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Mortgage rates rebound from all-time lows

Cost of borrowing still well below historic norms

Inman News®

Image via <a href="http://www.shutterstock.com/gallery-291655p1.html">Reji</a>/<a href="http://www.shutterstock.com">Shutterstock</a>Image via Reji/Shutterstock

Mortgage rates surveyed by Freddie Mac bounced back from historic lows this week, but aren't expected to soar in the New Year.

Rates on 30-year fixed-rate mortgages averaged 3.95 percent with an average 0.7 point for the week ending Dec. 29. That's up from 3.91 percent last week -- an all-time low in records dating to 1971 -- but still well below the 2011 high of 5.05 percent seen in February.

The 30-year fixed-rate loan has averaged at or below 4 percent for the past nine consecutive weeks, Freddie Mac noted in releasing the results of its Primary Mortgage Market Survey.

Rates for 15-year fixed-rate mortgages averaged 3.24 percent with an average 0.8 point. That's up from 3.21 percent last week, an all-time low in records dating to 1991, but down from the 2011 high of 4.29 percent registered in February.

For 5-year Treasury-indexed hybrid adjustable-rate mortgage (ARM) loans, rates averaged 2.88 percent with an average 0.6 point. That's up from 2.85 percent last week, an all-time low in records dating to 2005, but down more than 1 percentage point from the 2011 high of 3.92 percent seen in February.

Rates on 1-year Treasury-indexed ARM loans averaged 2.78 percent with an average 0.6 point. That's up from 2.77 percent last week, an all-time low in records dating to 1984, but  down from a 2011 high of 3.4 percent in February.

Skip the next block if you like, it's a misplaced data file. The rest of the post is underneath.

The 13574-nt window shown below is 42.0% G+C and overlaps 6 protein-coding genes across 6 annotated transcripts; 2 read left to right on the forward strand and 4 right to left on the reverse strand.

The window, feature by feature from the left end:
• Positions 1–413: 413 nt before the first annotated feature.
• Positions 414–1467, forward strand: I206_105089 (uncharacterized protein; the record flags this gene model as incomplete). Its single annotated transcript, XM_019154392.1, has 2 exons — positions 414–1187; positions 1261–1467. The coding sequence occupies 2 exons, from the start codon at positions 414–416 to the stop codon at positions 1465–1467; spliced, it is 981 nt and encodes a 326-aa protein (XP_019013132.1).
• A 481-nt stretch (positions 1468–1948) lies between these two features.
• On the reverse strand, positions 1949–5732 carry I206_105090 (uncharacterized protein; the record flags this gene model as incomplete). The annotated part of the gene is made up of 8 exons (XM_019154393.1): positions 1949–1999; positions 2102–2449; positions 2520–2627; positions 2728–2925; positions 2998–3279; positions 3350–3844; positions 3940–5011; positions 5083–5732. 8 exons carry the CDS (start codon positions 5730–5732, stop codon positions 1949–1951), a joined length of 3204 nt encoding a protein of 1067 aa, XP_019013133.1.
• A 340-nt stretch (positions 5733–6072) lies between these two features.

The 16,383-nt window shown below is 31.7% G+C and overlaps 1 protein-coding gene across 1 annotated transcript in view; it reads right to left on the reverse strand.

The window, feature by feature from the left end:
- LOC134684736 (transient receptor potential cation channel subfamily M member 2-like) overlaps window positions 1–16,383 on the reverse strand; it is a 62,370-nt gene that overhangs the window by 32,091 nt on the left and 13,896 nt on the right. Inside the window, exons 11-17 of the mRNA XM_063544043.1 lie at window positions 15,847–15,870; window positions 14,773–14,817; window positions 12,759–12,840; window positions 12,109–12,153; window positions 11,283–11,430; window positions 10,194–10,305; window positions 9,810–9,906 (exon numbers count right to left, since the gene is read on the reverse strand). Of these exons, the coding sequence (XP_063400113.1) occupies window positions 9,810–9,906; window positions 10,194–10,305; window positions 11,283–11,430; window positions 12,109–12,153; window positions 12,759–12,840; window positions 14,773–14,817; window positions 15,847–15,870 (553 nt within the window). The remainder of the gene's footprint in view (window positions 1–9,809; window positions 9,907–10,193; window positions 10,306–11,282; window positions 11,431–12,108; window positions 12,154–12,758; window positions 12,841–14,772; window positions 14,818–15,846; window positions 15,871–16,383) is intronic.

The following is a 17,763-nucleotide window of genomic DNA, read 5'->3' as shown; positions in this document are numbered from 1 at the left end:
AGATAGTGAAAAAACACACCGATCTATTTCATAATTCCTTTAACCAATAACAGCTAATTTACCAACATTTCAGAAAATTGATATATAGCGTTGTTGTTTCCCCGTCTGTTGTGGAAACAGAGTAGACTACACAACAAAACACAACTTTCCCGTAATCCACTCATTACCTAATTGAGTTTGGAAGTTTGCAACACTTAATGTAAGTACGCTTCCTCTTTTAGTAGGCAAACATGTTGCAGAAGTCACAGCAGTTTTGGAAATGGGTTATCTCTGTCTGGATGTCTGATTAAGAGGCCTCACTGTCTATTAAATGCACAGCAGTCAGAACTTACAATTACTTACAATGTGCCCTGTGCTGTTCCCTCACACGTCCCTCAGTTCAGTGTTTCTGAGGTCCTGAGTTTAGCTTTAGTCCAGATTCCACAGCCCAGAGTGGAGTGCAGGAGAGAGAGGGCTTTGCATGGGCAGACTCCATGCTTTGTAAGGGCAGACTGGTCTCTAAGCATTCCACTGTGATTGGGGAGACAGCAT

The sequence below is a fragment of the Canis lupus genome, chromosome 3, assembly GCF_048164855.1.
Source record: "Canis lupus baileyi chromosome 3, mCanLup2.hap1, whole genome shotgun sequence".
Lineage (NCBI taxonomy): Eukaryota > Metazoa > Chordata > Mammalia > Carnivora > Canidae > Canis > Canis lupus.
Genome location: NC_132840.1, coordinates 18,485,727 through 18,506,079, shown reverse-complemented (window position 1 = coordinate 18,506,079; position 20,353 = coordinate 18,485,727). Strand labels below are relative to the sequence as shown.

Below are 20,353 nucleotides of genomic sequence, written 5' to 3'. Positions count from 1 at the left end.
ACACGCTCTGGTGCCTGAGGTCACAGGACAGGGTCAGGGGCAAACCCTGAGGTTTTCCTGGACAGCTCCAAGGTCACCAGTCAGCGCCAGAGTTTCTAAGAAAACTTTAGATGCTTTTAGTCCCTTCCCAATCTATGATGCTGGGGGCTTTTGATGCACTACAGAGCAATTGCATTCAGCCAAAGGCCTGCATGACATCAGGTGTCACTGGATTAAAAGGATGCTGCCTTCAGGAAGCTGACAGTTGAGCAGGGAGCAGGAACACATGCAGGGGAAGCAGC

Freddie Mac's rate survey is based on loans offered to borrowers with good credit scores who will be making down payments of at least 20 percent. Borrowers with damaged credit or making smaller down payments can expect to pay higher rates.

Mortgage rates are largely determined by demand for mortgage-backed securities (MBS), bonds that fund the vast majority of home loans.

The Federal Reserve helped push mortgage rates down in 2009 and 2010 by buying $1.25 trillion in MBS. Since then, the European debt crisis has helped keep mortgage rates down, as investors seek the relative safety of government-backed mortgage bonds, whose payments are guaranteed by Fannie Mae, Freddie Mac and Ginnie Mae.

In a Dec. 20 forecast, economists at Fannie Mae project that rates for fixed-rate mortgages will average 4.0 percent in 2012 and 4.3 percent in 2013, down from 4.5 percent this year and 5 percent in 2009.

The Mortgage Bankers Association predicts rates on 30-year fixed-rate loans will average 4.2 percent in 2012 before rising to 4.7 percent in 2013. The National Association of Realtors projects rates on 30-year fixed-rate loans will hold steady at 4.5 percent in 2012.


Ismar Maslic, GRI / Broker

14585 Big Basin Way, Saratoga, CA 95070

CalBRE License Number: 01313976, 01918597

Montalvo Realty